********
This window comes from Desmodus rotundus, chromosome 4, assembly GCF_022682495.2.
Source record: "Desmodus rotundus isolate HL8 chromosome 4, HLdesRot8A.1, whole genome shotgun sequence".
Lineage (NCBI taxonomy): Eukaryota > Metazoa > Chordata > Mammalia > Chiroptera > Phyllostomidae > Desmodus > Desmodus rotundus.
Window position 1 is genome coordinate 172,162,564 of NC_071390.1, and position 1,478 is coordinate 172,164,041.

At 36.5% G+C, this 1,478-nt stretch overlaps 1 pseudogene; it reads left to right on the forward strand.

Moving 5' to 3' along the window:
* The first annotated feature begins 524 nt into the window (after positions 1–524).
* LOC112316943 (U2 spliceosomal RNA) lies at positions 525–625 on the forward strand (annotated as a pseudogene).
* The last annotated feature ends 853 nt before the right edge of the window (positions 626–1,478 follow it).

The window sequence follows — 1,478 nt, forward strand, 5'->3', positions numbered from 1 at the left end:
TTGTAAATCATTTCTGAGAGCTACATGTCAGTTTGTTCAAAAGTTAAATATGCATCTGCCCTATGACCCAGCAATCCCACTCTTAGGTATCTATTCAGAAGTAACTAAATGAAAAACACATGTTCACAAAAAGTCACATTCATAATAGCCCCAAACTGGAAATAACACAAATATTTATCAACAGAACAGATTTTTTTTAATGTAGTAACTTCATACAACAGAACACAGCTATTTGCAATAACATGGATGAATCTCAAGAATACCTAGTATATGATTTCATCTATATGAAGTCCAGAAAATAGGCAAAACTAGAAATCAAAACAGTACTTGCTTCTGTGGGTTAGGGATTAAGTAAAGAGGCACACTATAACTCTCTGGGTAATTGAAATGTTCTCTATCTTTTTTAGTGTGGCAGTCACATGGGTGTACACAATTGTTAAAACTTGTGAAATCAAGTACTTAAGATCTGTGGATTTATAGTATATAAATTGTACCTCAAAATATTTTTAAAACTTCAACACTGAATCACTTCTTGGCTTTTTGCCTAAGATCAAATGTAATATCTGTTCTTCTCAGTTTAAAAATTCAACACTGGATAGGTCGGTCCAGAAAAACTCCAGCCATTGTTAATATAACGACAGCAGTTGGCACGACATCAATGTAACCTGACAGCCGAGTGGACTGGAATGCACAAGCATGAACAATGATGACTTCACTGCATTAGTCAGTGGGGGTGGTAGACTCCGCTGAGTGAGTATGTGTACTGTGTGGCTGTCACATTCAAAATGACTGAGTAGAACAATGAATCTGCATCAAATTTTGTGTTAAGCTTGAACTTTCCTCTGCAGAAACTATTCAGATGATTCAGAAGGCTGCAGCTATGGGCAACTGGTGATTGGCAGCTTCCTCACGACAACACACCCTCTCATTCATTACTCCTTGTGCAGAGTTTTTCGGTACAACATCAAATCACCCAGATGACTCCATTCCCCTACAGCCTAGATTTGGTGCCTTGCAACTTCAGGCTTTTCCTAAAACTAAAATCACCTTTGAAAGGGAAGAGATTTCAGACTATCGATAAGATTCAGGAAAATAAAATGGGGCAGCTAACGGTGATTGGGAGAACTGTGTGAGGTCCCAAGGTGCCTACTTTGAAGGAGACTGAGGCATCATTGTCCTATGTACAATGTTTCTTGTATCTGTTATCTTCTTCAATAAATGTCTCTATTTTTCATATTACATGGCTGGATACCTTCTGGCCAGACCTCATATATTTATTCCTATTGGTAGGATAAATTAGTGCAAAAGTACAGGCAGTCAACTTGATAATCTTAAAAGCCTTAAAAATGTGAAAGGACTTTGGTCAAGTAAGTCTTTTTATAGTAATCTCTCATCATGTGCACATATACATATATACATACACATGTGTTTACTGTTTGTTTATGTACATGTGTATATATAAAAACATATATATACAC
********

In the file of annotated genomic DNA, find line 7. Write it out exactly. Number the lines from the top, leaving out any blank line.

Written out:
* The first annotated feature begins 524 nt into the window (after positions 1–524).